# What constitutes a symmetry for Noether's Theorem?

I have some confusion over what exactly constitutes a symmetry when trying to apply Noether's theorem. I have heard both that a symmetry in the action gives a conserved quantity, and that a symmetry in the Lagrangian gives a conserved quantity.

Both of these statements are confusing to me. From my understanding, a transformation is a symmetry of the action when $\delta S = 0$. However, on the classical path, I would expect this to be trivially true for any transformation, not just a few special ones, since the classical path by definition minimizes the action. Should I actually take $\delta S = 0$ to indicate a symmetry only if it is true for all paths, and not just the classical path? If so, keeping in mind the conserved quantity which this corresponds to is actually only conserved along the classical path, it seems weird that I would need to know something about the action on all paths in order to make a statement about a conserved quantity on the classical path. It seems like you should only need to know information about the action on the paths near the classical path in order to make a statement about conserved quantities on the classical path. Is this incorrect?

The statement that a symmetry of the Lagrangian gives a conserved quantity seems strange because there are transformations which give conserved quantities that do not leave the Lagrangian unchanged. For example this is the case for any transformation which changes the Lagrangian by a total derivative. It seems weird to call this a symmetry of the Lagrangian if the Lagrangian actually changes. Am I misunderstanding this terminology?

## 4 Answers

A symmetry of a classical theory described by an action $S[\varphi]$ where $\varphi$ is the set of all fields in the theory is a field redefinition $\varphi(x) \to \varphi'(x)$ such that $S[\varphi] = S[\varphi']$. Note that the field redefinition is such that it does not act on the coordinates $x$.$^\dagger$ Note also that this definition of a symmetry is off-shell.

The statement of Noether's theorem is that for every a connected (to the identity) continuous off-shell symmetry of an action, there exists a current $j_\mu(x)$ that is conserved on-shell. Thus, even though the symmetry exists at an off-shell level, the current is only conserved on-shell.

A symmetry of a quantum theory is a field redefinition $\varphi(x) \to \varphi'(x)$ such that the path integral measure is invariant $$[d\varphi]e^{-S[\varphi]} = [d\varphi']e^{-S[\varphi']}$$ In this case, the statement of Noether's theorem (or in this case, known as Ward Identity) is $$\partial^\mu \langle j_\mu(x) {\cal O}_1(x_1) \cdots {\cal O}_n(x_n) \rangle = 0 \quad \text{if}~x\neq x_1,x_2,\cdots,x_n~.$$ Strictly speaking, there is no notion of on-shell or off-shell in a quantum theory, but one could loosely speaking, say that all correlators are "on-shell" in the sense that correlators of fields at distinct points satisfy the equations of motion. One could also derive a more general Ward identity which tells us what happens when $x=x_i$ for some $i\in\{1,\cdots,n\}$, but I will not do that here.

$^\dagger$This is crucial and often a something that a lot of people confuse with. In field theories, all symmetry transformations act only on the fields, not on the coordinates. One often like to talk about spacetime symmetries which are described as acting on coordinates in some way $x \to x'$. However, it is crucial to remember that that is simply a tool to package information about how fields transform. For instance, you might like to talk about translations. This is described by the field redefinition $\phi(x) \to \phi'(x)$ where $\phi'(x+a) = \phi(x)$. Note that the equation $\phi'(x+a) = \phi(x)$ is to be understood as a way to deduce what is $\phi'(x)$ in terms of $\phi(x)$ and not as translations acting on the coordinates in some way.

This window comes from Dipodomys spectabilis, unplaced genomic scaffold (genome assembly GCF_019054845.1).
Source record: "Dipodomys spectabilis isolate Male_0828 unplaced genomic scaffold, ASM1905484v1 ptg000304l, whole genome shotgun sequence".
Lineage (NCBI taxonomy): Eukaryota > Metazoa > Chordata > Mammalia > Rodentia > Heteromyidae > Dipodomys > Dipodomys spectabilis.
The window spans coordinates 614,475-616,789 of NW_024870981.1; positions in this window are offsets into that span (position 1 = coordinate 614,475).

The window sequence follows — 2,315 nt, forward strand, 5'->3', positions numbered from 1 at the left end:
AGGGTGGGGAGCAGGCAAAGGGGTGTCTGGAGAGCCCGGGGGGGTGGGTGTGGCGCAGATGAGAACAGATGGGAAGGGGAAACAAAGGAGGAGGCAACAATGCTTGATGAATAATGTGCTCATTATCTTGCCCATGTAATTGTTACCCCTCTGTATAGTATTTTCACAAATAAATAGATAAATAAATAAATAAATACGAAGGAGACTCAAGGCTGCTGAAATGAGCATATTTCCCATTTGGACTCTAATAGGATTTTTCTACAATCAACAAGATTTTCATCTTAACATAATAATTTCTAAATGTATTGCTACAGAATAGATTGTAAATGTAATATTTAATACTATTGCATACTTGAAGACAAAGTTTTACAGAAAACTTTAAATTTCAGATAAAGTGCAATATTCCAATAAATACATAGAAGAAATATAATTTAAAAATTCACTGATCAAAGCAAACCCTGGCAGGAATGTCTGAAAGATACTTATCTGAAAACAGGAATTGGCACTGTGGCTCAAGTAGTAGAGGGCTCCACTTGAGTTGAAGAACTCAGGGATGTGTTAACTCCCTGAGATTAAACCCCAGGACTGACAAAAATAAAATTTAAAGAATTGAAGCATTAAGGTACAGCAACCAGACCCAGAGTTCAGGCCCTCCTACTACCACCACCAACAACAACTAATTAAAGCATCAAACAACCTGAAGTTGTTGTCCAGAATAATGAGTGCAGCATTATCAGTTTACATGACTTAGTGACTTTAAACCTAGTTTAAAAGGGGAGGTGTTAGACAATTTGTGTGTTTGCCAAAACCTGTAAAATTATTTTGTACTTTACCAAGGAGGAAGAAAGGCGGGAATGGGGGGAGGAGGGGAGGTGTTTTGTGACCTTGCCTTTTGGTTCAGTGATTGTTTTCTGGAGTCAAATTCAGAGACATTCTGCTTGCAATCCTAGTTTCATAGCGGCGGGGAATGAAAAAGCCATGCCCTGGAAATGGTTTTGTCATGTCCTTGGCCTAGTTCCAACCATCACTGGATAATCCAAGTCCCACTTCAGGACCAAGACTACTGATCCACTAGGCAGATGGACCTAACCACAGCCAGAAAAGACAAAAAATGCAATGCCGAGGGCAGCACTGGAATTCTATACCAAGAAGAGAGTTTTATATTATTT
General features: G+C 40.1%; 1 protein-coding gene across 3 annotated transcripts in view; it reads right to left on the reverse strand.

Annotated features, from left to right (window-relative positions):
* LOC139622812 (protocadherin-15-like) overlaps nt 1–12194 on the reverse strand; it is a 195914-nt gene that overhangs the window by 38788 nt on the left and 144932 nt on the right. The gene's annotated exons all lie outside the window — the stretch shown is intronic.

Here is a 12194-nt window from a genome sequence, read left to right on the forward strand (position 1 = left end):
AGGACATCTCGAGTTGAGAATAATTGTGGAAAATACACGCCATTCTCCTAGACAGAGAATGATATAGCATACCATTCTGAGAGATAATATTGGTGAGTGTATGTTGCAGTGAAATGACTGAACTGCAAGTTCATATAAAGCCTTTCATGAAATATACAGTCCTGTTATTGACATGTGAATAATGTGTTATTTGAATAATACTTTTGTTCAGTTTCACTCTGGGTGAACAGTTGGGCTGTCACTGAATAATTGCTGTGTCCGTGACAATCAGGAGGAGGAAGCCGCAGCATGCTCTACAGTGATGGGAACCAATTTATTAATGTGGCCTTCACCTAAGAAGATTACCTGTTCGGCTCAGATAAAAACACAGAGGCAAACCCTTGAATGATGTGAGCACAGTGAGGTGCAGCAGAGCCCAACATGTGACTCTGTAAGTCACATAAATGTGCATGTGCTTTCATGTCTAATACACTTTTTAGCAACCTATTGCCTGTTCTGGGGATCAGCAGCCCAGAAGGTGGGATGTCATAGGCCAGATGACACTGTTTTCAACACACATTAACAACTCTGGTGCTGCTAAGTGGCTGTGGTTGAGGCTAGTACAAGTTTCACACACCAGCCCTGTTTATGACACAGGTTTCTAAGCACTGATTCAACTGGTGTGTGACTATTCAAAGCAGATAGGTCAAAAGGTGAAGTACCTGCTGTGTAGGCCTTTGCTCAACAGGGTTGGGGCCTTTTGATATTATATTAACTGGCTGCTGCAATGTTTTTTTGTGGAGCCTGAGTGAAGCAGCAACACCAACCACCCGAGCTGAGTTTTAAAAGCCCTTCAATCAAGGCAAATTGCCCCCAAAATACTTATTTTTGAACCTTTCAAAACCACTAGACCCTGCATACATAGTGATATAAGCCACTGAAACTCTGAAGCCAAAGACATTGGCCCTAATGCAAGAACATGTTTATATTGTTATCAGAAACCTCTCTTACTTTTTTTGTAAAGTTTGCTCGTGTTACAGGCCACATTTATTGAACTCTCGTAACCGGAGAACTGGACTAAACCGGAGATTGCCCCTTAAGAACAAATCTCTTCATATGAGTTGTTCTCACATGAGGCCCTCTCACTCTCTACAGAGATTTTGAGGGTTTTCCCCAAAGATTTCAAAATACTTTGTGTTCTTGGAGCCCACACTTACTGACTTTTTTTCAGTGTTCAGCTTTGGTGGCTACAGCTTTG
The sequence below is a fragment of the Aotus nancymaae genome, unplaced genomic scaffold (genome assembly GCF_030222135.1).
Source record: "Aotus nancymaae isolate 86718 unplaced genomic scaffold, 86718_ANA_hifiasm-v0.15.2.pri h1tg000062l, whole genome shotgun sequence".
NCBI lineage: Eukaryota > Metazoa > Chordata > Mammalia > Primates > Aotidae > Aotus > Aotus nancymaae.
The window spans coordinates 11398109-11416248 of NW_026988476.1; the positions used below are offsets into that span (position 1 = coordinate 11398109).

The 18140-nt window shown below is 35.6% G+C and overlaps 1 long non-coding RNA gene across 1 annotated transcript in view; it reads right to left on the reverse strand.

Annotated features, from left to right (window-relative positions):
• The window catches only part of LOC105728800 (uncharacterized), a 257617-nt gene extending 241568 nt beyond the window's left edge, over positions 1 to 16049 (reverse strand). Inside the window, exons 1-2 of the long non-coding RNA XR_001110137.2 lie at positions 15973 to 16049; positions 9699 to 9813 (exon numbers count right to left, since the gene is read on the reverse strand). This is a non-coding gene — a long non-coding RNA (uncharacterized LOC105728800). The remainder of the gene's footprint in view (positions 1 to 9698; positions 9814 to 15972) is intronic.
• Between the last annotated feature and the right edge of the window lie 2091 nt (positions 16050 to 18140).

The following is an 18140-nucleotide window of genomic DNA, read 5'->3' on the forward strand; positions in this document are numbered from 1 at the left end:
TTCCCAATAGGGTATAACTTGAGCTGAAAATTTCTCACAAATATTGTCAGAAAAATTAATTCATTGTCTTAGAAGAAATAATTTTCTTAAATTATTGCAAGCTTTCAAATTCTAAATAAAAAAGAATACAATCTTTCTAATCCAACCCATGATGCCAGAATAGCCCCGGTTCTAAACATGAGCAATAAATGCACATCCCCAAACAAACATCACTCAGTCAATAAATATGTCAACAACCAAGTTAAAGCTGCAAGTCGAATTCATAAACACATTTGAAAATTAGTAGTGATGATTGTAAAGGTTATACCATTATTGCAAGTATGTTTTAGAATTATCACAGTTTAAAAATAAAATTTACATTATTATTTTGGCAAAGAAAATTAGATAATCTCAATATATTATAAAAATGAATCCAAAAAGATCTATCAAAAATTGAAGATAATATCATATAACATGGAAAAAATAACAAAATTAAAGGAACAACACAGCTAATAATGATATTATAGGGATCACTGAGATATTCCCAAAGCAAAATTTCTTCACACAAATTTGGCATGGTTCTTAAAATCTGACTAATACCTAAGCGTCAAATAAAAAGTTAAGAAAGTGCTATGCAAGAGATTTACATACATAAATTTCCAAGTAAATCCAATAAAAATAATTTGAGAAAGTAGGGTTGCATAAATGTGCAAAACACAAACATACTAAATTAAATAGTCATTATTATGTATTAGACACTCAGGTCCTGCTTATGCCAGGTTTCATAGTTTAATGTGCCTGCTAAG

1. By a symmetry is meant an off-shell symmetry. An on-shell symmetry is a vacuous notion, as OP has already noted. See also this related Phys.SE post.

2. Noether's theorem may be generalized to quasi-symmetries, cf. my Phys.SE answers here & here.

The source of your confusion comes from the definition of symmetry of action. When Noether's theorem says that A symmetry operation is the one which remains the action invariant it does not mean $\delta S = 0$ in the sense of finding classical trajectories. Remember the proof of Noether's theorem uses the classical Euler-Lagrange equation. That means the calculation is done on shell. Here the invariance of action is examined for the particular symmetry operation. That includes External symmetry like $x -> x' = \lambda x$ or Internal Symmetry such as $\phi -> \phi'$. So you see the variation of action with respect to these variations. If the action is invariant then you call it a symmetry. On the other hand $\delta S = 0$ means variation of action w.r.t its parameters and setting them to zero.

Symmetry properties of the action functional are independent of the equations of motion (they are off-shell). It just means that under transformations such as $t\rightarrow t'=t+\epsilon f(q,t)$, $q\rightarrow q'=q+\epsilon g(q,t)$ the action is invariant, i.e., $S'=S$, which is normally denoted by $\delta S\equiv S'-S=0$

Both, (continuous) symmetries of the action and of the lagrangian, give conserved quantities. However, transformations which do not leave the lagrangian invariant may as well give conserved quantities. Namely, if the lagrangian is quasi-invariant, $L'=L+\epsilon\frac{d\sigma(q,t)}{dt}$, then the action (as well as the equations of motion) remains invariant and thre is a conserved quantity which depends on the surface term $\sigma$.

On the other hand, in order to prove Noether's Theorem one makes use of the equations of motions. Therefore a continuous symmetry of the action implies on a conserved quantity on-shell.